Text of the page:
Biden explains US support for Kenya-led Haiti mission

US President Joe Biden speaks during a joint press conference with President William Ruto in the East Room of the White House in Washington, DC on May 23, 2024. President Biden announced that he intends to name Kenya as the first major non-NATO US ally in sub-Saharan Africa, as he welcomed Ruto for a landmark state visit. [AFP]

President Joe Biden explained why the United States is supporting, but not actively participating in the Haiti peacekeeping mission led by Kenya.

The explanation came during a joint press conference with Kenyan President William Ruto at the White House on Thursday, May 23. Ruto is on a state visit to the US.

Biden was responding to a journalist's question about why the US, having ended most of its historical conflicts including the war in Afghanistan, is advocating for Kenyan troops to be sent to Haiti.

The US President stated that the decision to avoid direct involvement in the Haiti mission is to prevent potential misinterpretation by adversaries.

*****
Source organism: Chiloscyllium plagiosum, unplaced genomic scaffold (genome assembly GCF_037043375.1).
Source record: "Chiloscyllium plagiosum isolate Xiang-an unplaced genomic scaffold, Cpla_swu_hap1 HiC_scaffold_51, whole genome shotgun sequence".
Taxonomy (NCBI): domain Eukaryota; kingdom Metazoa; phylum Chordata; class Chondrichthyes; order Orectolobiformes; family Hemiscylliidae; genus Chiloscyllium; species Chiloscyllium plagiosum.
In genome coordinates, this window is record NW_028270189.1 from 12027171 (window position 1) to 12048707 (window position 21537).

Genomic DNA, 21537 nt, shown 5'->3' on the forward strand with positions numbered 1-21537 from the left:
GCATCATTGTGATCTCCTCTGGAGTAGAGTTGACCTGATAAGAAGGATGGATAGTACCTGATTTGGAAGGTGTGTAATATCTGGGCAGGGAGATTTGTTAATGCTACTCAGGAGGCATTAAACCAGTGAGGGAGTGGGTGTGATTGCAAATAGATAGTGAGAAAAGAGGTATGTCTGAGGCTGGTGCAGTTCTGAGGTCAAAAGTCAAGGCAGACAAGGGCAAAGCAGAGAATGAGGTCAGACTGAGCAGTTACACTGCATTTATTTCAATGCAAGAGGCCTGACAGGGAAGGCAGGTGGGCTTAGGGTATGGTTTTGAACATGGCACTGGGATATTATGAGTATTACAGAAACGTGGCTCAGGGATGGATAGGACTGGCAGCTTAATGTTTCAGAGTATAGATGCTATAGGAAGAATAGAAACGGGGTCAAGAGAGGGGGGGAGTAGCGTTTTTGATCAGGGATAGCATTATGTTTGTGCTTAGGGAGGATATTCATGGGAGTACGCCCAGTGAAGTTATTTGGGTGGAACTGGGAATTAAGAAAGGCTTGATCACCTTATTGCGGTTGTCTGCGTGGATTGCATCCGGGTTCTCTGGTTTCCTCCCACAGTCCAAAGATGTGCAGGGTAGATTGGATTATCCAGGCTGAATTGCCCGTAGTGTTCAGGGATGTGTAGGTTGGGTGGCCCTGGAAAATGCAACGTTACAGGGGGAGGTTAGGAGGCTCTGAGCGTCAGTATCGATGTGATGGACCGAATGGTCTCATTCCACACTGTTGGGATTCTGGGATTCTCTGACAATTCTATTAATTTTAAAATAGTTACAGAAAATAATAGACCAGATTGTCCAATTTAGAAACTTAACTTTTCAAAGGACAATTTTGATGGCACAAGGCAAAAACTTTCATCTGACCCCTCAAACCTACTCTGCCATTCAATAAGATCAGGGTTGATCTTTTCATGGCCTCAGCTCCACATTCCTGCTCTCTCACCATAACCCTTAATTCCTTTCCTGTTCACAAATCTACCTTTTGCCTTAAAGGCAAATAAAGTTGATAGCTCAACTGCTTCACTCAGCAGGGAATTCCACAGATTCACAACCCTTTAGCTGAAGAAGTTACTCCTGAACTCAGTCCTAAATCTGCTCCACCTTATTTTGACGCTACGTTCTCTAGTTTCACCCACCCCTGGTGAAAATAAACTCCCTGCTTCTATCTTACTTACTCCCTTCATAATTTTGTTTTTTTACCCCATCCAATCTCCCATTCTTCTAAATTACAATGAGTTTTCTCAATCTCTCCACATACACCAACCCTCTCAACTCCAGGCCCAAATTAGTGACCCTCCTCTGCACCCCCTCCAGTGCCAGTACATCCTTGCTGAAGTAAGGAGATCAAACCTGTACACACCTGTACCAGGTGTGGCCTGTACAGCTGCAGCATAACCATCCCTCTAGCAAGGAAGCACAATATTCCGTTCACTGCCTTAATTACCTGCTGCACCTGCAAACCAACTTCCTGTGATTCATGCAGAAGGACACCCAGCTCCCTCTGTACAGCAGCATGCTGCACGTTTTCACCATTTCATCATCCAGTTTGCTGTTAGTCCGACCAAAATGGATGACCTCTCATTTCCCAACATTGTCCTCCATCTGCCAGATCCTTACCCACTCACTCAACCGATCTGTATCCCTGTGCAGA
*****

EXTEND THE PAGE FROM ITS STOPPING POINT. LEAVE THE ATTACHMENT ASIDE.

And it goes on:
Instead, the US will provide support in the form of intelligence, weapons, and other necessary resources.

“For the United States to deploy forces would raise questions that could be misrepresented by our enemies regarding our intentions. We have chosen to find partners to lead the mission while we offer support services,” Biden said.

“There will be no US forces on the ground, but we will supply Kenya with logistics, equipment, and intelligence support.”

Biden also noted that Congress will allocate $360 million for equipment, with the first phase already dispatched.

On his part, President Ruto was asked why he chose to send troops to Haiti while the banditry situation in Kenya's North Rift region remains unresolved.

Ruto emphasized his commitment to ensuring security and stability, referencing Kenya's missions in Somalia and the Democratic Republic of Congo (DRC).

“I committed to addressing insecurity in the North Rift. Currently, there are 3,000 military officers and 2,000 police officers deployed there. We have renovated and reopened 20 schools, and the efforts are ongoing. We have made significant progress in ensuring security at home,” the Kenyan Head of State responded.

“We deployed 1,000 troops to the DRC a few years ago, and we have 5,000 troops in Somalia maintaining the fight against banditry. Haiti will not be an exception.”

President Ruto's visit to the US began earlier this week in Atlanta, Georgia, before he met with President Biden in Washington, DC.

He was thereafter on Thursday evening treated to a White House dinner, with guests including former US Presidents Barack Obama and Bill Clinton.

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